Why local matters
|By Terry Link|
(Editor´s note: Beginning this week, City Pulse is donating space once a month to Capital Area Local First so it can list its members. See page 3 for the first one. We hope the ads will grow as locally owned businesses see the value of joining this important organization. For more information, please read this column and visit capitalarealocalfirst.org. — Berl Schwartz)
I received some useful comments on the last column from folks who want to support local businesses, especially those that match their values, which is sometimes still a challenge. But a little progress has been made on at least one level.
The idea behind Capital Area Local First — CALF — is to build a stronger community through support of local ownership. The organization is trying to re-invigorate its efforts by helping folks know just what businesses are indeed locally owned and controlled and that are committed to making this a more sustainable community. (Truth in marketing: My company, Starting Now, LLC and City Pulse are both members. City Pulse editor and publisher Berl Schwartz and I are volunteer board members of CALF.)
A 2008 study commissioned by Local First in Grand Rapids found that for every $100 spent in its community at a locally owned business, $68 stays in the community circulating among the local population as opposed to only $43 of $100 spent at a non-local business. As author and community development specialist Michael Shuman notes, “Going local does not mean walling off the outside world. It means nurturing locally owned businesses which use local resources sustainably, employ local workers at decent wages and serve primarily local consumers. It means becoming more self-sufficient and less dependent on imports. Control moves from the boardrooms of distant corporations and back into the community where it belongs.”
Nick Gavrilides, owner of Soup Spoon Café in Lansing, is committed to quality food and service at reasonable prices so that customers have the best overall experience. And he tries to source as much product as he can from local or Michigan producers. However, as Gavrilides said in a recent interview, “It’s not local only. The product or service must be of quality first.” So his feta cheese is still imported.
When Gavrilides started Soup Spoon in 2006 with a couple of employees, it served only lunches. Wildly successful, it now has 30 employees and serves all three meals plus a wide assortment of Michigan beers and wines. He feels that success when people return, whether it is several times a week or when bringing back a visiting friend or relative because they so enjoyed their dining experience the last time they were in town.
Gavrilides started this odyssey working as a chef at Signatures American Grill out on Park Lake Road for five years before moving on to Eddie O’Flynn’s in Owosso, all the while living on Lansing’s East Side and wanting to be closer to home. When a spot opened up on Michigan Avenue, he jumped at it and the Soup Spoon was born.
Gavrilides joined CALF because he believes that local matters. As he told me recently, locally owned shops can’t compete with the big dining franchises that can buy advertising on the Super Bowl telecast. Such businesses send a good portion of their revenue out of state to corporate headquarters and CEOs. Gavrilides’ employees haven’t jumped ship as they so frequently do at fast-food chains. In fact, most have stayed since they first walked in the Soup Spoon door years ago, because the working conditions, compensation and their connection to the restaurant is personal.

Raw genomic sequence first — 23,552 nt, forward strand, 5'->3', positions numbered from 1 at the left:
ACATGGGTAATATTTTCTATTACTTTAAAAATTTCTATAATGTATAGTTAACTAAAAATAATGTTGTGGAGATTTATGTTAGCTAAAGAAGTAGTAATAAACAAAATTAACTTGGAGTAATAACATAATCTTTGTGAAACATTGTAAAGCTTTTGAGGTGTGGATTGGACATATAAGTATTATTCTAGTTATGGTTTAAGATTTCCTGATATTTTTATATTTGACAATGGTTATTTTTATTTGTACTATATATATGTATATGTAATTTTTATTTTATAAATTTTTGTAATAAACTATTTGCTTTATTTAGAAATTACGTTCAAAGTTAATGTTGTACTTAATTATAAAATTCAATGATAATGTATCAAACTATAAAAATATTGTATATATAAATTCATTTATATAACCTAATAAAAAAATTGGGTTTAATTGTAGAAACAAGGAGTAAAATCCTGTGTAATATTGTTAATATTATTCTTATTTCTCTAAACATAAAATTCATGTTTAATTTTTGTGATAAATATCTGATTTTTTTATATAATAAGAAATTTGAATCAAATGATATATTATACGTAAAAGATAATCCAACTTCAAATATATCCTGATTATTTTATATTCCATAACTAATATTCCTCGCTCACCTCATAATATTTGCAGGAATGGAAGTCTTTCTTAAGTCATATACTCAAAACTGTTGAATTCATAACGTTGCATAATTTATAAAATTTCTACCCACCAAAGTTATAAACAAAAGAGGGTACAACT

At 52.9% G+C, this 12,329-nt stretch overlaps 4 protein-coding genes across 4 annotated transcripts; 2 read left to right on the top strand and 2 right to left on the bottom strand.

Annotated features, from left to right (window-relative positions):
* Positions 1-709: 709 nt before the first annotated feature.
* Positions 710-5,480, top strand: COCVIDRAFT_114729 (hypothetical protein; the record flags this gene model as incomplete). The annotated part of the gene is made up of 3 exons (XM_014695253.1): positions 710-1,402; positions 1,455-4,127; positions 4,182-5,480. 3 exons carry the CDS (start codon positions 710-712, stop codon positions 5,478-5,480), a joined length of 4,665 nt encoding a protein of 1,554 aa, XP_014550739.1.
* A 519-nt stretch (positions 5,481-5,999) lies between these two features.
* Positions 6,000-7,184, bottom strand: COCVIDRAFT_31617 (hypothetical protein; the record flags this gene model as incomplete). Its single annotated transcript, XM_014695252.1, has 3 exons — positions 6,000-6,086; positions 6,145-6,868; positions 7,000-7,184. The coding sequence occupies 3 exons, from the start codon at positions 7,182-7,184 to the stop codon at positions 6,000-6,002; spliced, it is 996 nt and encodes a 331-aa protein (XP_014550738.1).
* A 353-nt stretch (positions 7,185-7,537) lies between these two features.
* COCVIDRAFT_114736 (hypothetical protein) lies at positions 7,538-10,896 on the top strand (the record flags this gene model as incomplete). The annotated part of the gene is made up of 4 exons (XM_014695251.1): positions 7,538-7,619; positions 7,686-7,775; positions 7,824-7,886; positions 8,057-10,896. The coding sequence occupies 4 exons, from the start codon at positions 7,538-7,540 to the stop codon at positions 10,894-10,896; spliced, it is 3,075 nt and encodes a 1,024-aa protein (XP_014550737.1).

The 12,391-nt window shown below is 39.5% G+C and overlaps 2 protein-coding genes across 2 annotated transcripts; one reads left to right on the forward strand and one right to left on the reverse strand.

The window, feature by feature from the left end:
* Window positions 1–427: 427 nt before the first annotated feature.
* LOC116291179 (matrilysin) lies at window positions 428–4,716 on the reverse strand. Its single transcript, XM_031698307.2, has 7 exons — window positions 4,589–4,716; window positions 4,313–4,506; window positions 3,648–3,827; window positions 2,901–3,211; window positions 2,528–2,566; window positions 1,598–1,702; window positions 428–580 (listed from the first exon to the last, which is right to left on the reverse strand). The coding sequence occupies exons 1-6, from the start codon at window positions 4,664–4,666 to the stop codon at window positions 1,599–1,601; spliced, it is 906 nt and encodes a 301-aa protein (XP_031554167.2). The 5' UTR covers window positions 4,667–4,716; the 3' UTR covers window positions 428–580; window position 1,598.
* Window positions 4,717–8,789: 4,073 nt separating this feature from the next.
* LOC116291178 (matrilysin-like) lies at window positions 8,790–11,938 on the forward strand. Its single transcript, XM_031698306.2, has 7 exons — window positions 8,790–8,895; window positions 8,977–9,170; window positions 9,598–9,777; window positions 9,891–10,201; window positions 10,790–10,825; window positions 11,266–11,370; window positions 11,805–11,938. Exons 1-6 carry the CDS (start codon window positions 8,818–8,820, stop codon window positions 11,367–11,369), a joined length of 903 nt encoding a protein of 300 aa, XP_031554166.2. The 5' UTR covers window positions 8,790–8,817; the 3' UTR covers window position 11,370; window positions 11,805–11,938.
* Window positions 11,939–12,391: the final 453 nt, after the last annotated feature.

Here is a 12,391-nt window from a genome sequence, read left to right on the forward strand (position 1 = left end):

Roy Saper, of Saper Galleries, is another long-time supporter of CALF. Saper brings in art from around the block and around the world and does work for people both here and globally who value him and his staff for their selection of art and their skills at presentation and framing. So why does Saper belong to CALF? He believes that local businesses care about “strengthening the neighborhood in which they work and live, and that the whole economic system works better when we are supporting our neighbors.” He epitomizes the connection of the local and the global.
Kathy Valentine, owner of The Plant Professionals, shops for things she needs for her business at the local hardware. She buys the soap she uses for insect control through the East Lansing Food Coop. She also shops at local galleries when she wants gifts and believes that we are stronger as a community when we think local.
Some communities have evolved a strong local business ethos. Grand Rapids Local First has 550 local members and a staff of five that helps members thrive through festive community-driven events and programs that celebrate the local. CALF is a long way from this goal. But if it can build membership, it, too, could have full-time staff to help consumers connect with those locally owned businesses that match their values and provide things they need to live fulfilling and joyful lives in a more sustainable community. Maybe Lansing isn’t ready, but I’m betting we are. We hope to have 250 members by the end of the year so we might better market local ownership and what it provides to our community. Look for the CALF logo in shop windows and support local owners committed to our community.